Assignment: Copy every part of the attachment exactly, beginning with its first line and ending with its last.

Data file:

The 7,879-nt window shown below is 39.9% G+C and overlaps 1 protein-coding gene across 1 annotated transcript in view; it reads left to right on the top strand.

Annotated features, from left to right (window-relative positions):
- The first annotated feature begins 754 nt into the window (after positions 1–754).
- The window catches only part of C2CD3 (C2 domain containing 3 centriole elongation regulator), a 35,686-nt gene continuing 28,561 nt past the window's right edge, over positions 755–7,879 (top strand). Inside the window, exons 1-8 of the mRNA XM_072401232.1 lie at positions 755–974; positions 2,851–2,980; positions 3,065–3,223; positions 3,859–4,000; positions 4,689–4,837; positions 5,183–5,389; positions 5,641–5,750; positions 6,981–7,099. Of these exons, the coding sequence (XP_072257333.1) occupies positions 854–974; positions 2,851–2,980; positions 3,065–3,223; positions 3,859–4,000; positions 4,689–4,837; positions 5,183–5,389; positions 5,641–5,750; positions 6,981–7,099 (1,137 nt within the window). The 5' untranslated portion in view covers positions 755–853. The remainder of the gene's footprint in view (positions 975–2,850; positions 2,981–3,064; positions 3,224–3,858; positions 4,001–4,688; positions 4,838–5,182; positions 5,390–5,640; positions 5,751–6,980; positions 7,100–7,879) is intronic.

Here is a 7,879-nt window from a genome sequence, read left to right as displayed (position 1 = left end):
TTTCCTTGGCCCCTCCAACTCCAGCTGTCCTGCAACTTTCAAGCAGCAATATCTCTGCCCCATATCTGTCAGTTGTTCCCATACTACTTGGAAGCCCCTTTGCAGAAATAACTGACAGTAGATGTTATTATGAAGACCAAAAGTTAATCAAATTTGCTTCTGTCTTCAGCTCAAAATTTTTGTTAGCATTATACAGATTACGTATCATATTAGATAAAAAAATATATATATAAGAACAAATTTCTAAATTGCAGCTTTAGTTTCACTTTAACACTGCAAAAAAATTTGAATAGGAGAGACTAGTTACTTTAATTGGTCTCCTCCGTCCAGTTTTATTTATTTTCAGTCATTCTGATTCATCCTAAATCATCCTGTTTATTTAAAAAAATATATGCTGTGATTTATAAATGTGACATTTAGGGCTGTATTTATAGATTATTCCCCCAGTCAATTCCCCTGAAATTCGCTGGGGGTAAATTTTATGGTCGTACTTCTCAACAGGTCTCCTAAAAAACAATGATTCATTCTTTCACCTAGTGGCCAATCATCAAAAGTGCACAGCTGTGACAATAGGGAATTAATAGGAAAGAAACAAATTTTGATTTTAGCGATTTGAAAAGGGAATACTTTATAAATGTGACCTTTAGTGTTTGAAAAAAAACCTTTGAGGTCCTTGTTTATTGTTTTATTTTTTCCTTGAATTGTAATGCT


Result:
The 7,879-nt window shown below is 39.9% G+C and overlaps 1 protein-coding gene across 1 annotated transcript in view; it reads left to right on the top strand.

Annotated features, from left to right (window-relative positions):
- The first annotated feature begins 754 nt into the window (after positions 1–754).
- The window catches only part of C2CD3 (C2 domain containing 3 centriole elongation regulator), a 35,686-nt gene continuing 28,561 nt past the window's right edge, over positions 755–7,879 (top strand). Inside the window, exons 1-8 of the mRNA XM_072401232.1 lie at positions 755–974; positions 2,851–2,980; positions 3,065–3,223; positions 3,859–4,000; positions 4,689–4,837; positions 5,183–5,389; positions 5,641–5,750; positions 6,981–7,099. Of these exons, the coding sequence (XP_072257333.1) occupies positions 854–974; positions 2,851–2,980; positions 3,065–3,223; positions 3,859–4,000; positions 4,689–4,837; positions 5,183–5,389; positions 5,641–5,750; positions 6,981–7,099 (1,137 nt within the window). The 5' untranslated portion in view covers positions 755–853. The remainder of the gene's footprint in view (positions 975–2,850; positions 2,981–3,064; positions 3,224–3,858; positions 4,001–4,688; positions 4,838–5,182; positions 5,390–5,640; positions 5,751–6,980; positions 7,100–7,879) is intronic.

Here is a 7,879-nt window from a genome sequence, read left to right as displayed (position 1 = left end):
TTTCCTTGGCCCCTCCAACTCCAGCTGTCCTGCAACTTTCAAGCAGCAATATCTCTGCCCCATATCTGTCAGTTGTTCCCATACTACTTGGAAGCCCCTTTGCAGAAATAACTGACAGTAGATGTTATTATGAAGACCAAAAGTTAATCAAATTTGCTTCTGTCTTCAGCTCAAAATTTTTGTTAGCATTATACAGATTACGTATCATATTAGATAAAAAAATATATATATAAGAACAAATTTCTAAATTGCAGCTTTAGTTTCACTTTAACACTGCAAAAAAATTTGAATAGGAGAGACTAGTTACTTTAATTGGTCTCCTCCGTCCAGTTTTATTTATTTTCAGTCATTCTGATTCATCCTAAATCATCCTGTTTATTTAAAAAAATATATGCTGTGATTTATAAATGTGACATTTAGGGCTGTATTTATAGATTATTCCCCCAGTCAATTCCCCTGAAATTCGCTGGGGGTAAATTTTATGGTCGTACTTCTCAACAGGTCTCCTAAAAAACAATGATTCATTCTTTCACCTAGTGGCCAATCATCAAAAGTGCACAGCTGTGACAATAGGGAATTAATAGGAAAGAAACAAATTTTGATTTTAGCGATTTGAAAAGGGAATACTTTATAAATGTGACCTTTAGTGTTTGAAAAAAAACCTTTGAGGTCCTTGTTTATTGTTTTATTTTTTCCTTGAATTGTAATGCT